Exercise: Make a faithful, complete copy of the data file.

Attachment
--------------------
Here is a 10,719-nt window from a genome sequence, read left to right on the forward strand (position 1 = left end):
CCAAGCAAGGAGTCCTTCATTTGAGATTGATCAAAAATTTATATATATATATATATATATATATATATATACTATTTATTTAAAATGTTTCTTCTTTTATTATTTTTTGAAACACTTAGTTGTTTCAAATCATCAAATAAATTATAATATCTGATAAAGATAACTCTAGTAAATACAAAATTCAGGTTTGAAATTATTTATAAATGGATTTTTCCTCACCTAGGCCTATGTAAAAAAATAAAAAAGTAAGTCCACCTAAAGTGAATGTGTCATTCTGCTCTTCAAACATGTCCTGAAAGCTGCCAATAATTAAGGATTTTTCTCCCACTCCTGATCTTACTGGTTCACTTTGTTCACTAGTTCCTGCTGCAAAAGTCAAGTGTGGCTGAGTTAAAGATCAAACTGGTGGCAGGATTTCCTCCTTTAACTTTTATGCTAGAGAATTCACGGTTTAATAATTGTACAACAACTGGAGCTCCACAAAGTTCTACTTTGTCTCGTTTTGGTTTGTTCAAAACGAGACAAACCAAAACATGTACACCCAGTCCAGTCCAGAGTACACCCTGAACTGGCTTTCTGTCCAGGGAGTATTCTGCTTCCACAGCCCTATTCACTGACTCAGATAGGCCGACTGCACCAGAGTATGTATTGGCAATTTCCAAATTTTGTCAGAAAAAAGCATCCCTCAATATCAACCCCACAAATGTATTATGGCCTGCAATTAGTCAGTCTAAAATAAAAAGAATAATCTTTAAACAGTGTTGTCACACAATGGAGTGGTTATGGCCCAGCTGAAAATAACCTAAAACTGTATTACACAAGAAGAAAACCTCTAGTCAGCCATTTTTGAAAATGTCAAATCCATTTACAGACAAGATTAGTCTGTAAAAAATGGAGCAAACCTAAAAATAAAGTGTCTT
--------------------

Here is a 10,719-nt window from a genome sequence, read left to right on the forward strand (position 1 = left end):
CCAAGCAAGGAGTCCTTCATTTGAGATTGATCAAAAATTTATATATATATATATATATATATATATATATACTATTTATTTAAAATGTTTCTTCTTTTATTATTTTTTGAAACACTTAGTTGTTTCAAATCATCAAATAAATTATAATATCTGATAAAGATAACTCTAGTAAATACAAAATTCAGGTTTGAAATTATTTATAAATGGATTTTTCCTCACCTAGGCCTATGTAAAAAAATAAAAAAGTAAGTCCACCTAAAGTGAATGTGTCATTCTGCTCTTCAAACATGTCCTGAAAGCTGCCAATAATTAAGGATTTTTCTCCCACTCCTGATCTTACTGGTTCACTTTGTTCACTAGTTCCTGCTGCAAAAGTCAAGTGTGGCTGAGTTAAAGATCAAACTGGTGGCAGGATTTCCTCCTTTAACTTTTATGCTAGAGAATTCACGGTTTAATAATTGTACAACAACTGGAGCTCCACAAAGTTCTACTTTGTCTCGTTTTGGTTTGTTCAAAACGAGACAAACCAAAACATGTACACCCAGTCCAGTCCAGAGTACACCCTGAACTGGCTTTCTGTCCAGGGAGTATTCTGCTTCCACAGCCCTATTCACTGACTCAGATAGGCCGACTGCACCAGAGTATGTATTGGCAATTTCCAAATTTTGTCAGAAAAAAGCATCCCTCAATATCAACCCCACAAATGTATTATGGCCTGCAATTAGTCAGTCTAAAATAAAAAGAATAATCTTTAAACAGTGTTGTCACACAATGGAGTGGTTATGGCCCAGCTGAAAATAACCTAAAACTGTATTACACAAGAAGAAAACCTCTAGTCAGCCATTTTTGAAAATGTCAAATCCATTTACAGACAAGATTAGTCTGTAAAAAATGGAGCAAACCTAAAAATAAAGTGTCTT